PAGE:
What she liked most about Ken Krieg? He didn’t mind she was taller or a volleyball star. Eating Buddhist cuisine in Buffalo, he told her flat as their food, “I want to marry you, work on Wall Street, and live in a mansion on Long Island.”
Already the school’s stud quarterback, Ken’s weren’t dreamy aspirations. In less than a decade, he collected all three, not to mention side pieces.
Every Friday, she shopped in Queens for Buddhist cuisine, but lately she swung by Queens-Size Pizza, too.
As tall as she, John Falco stooped affably behind the counter. Old classmates, they had always liked each other, but he hadn’t made a move. Four Fridays lustily eating in front of him, and nothing.
Finally seeming to get it, instead of pizza, he asked her to coffee. “Down the block.”
Some stares on the way assumed they were a couple. She didn’t mind.
Sitting with their drinks, he said, “Glad you were up for this. It’s great seeing you, but–”
“You wish it were more than a pizza fix.”
“You wish it were pizza and sex.”
He swallowed. “No.”
“‘No’? You wanted me in college.”
“More than wanted. I loved you.”
She blinked. “You… loved me?”
“I saw you were there for more than grades or sports. You wanted to learn as much as you could, take it with you the rest of your life. You made me want that, too. So maybe I never asked you out—”
“You were pretty taken with Ken.” He nodded at her ring.
She shut her eyes, sat back. “Yeah, well, he’s cheated on me. I’ve cheated on him. I’m afraid he’ll clean me out if I split. Still love me?”
She leaned in and kissed him. He turned it into a two-for-one.
Pulling back a bit, she whispered, “Ken’s away Tuesday till Saturday. Can you catch a train?”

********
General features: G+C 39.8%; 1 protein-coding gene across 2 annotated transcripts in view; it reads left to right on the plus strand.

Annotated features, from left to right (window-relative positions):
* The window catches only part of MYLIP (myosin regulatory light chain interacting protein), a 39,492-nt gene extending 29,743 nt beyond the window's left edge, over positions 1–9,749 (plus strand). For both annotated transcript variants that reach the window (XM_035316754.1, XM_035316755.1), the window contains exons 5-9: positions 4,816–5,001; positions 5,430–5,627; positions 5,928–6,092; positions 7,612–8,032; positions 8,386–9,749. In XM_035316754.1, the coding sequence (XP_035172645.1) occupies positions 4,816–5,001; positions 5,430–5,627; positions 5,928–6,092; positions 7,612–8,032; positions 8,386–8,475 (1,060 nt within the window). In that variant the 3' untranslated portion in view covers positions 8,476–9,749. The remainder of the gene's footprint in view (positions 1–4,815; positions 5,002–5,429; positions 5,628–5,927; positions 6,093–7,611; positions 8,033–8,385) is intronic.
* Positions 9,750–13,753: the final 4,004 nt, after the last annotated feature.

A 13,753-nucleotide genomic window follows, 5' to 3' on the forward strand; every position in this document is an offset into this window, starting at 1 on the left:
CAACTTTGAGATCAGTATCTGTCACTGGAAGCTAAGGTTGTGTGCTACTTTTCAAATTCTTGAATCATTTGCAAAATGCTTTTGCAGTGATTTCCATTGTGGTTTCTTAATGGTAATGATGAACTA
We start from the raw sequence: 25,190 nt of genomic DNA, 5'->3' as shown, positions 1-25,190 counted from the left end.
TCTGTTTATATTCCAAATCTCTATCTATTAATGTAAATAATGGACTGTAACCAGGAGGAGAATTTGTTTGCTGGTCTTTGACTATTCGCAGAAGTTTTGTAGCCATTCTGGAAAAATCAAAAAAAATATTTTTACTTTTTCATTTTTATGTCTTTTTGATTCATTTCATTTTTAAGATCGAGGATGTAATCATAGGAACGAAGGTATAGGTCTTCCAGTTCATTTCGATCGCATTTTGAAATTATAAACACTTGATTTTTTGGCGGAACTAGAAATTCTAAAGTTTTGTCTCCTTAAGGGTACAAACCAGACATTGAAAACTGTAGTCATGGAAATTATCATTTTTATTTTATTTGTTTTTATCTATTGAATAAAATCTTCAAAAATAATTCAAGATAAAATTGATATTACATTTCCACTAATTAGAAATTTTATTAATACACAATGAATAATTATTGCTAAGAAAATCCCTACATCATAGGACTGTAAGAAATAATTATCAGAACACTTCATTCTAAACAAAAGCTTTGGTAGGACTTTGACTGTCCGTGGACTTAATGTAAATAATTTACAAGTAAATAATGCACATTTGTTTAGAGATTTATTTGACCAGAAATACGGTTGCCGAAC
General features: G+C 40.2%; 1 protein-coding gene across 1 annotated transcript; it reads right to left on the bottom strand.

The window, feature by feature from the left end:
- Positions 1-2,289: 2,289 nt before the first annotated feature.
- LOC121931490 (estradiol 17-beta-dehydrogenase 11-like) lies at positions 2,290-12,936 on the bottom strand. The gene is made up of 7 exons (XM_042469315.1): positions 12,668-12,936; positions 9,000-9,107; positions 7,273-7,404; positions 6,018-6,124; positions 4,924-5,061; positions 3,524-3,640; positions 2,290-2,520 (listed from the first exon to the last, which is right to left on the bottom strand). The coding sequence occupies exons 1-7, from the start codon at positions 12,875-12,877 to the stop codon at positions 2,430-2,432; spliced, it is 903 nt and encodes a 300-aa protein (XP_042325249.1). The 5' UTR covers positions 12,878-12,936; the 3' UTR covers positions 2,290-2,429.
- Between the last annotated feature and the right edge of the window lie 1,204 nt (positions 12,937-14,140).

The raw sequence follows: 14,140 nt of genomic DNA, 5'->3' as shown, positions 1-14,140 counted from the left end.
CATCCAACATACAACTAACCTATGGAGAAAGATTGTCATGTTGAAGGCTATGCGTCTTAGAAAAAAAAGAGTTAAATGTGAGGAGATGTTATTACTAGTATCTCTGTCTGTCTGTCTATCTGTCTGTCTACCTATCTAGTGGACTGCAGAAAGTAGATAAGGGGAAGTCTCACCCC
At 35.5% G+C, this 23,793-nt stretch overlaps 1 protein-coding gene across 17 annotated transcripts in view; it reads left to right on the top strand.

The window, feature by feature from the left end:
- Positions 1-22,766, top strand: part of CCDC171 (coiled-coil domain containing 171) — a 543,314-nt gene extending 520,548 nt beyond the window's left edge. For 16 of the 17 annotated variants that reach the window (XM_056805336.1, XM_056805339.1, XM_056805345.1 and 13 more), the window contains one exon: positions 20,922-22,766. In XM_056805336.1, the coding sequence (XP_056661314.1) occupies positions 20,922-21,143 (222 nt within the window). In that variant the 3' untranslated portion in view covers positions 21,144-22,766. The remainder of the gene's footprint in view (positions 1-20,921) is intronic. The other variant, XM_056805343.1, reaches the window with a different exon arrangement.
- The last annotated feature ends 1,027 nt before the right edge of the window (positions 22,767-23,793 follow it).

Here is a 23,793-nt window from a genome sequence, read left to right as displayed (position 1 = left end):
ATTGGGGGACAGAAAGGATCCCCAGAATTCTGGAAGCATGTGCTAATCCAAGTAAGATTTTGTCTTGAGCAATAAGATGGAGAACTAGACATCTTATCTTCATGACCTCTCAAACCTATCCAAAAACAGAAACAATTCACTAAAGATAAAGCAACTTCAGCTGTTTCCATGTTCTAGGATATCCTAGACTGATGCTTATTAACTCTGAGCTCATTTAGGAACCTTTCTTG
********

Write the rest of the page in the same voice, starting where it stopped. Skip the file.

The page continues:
Tuesday went so well, they did it again Wednesday and Thursday.
Eight days later, Ken surprised her at the Buddhist market. “Forget the diet,” he said. “Let’s get pizza.”
“Are you sure?” she asked, smoothly enough.
“I want a fresh start.”
That tied her tongue.
“I insist,” he said. “Let me drive.”
She did. Anything else would’ve made him suspicious. The chance he’d get pizza close to home faded as he pulled into Queens-Size.
He held the door for her. Inside, he studied the photo wall. “This guy went to college,” he whispered, “and wound up here? Better not embarrass him.”
The way he phrased that, maybe he didn’t remember John, a linebacker off the bench.
When their turn came, Ken ordered a large pie. “Half beef-and-bacon.”
“Half pepperoni-and-sausage,” she added.
“Drinks?” John asked, affable as always.
“No,” she cut in. “We’ll take it to go.”
“Twenty-five dollars. You can pay at the register and watch me make it.”
As cool as he played everything, John had to be freaking. She was freaking.
At home, Ken offered to reheat the pie, let her change clothes.
Instead of the usual twenty, she took two minutes. Sneaking back, she shot video with her phone from the archway, Ken spiking the pizza with rat poison.
“I’m divorcing you,” she blurted.
His hands rose in surrender. “Fine,” he sighed.
Gerald So is a writer, editor, and reviewer. He runs The Five-Two weekly crime poetry site, now in its tenth year.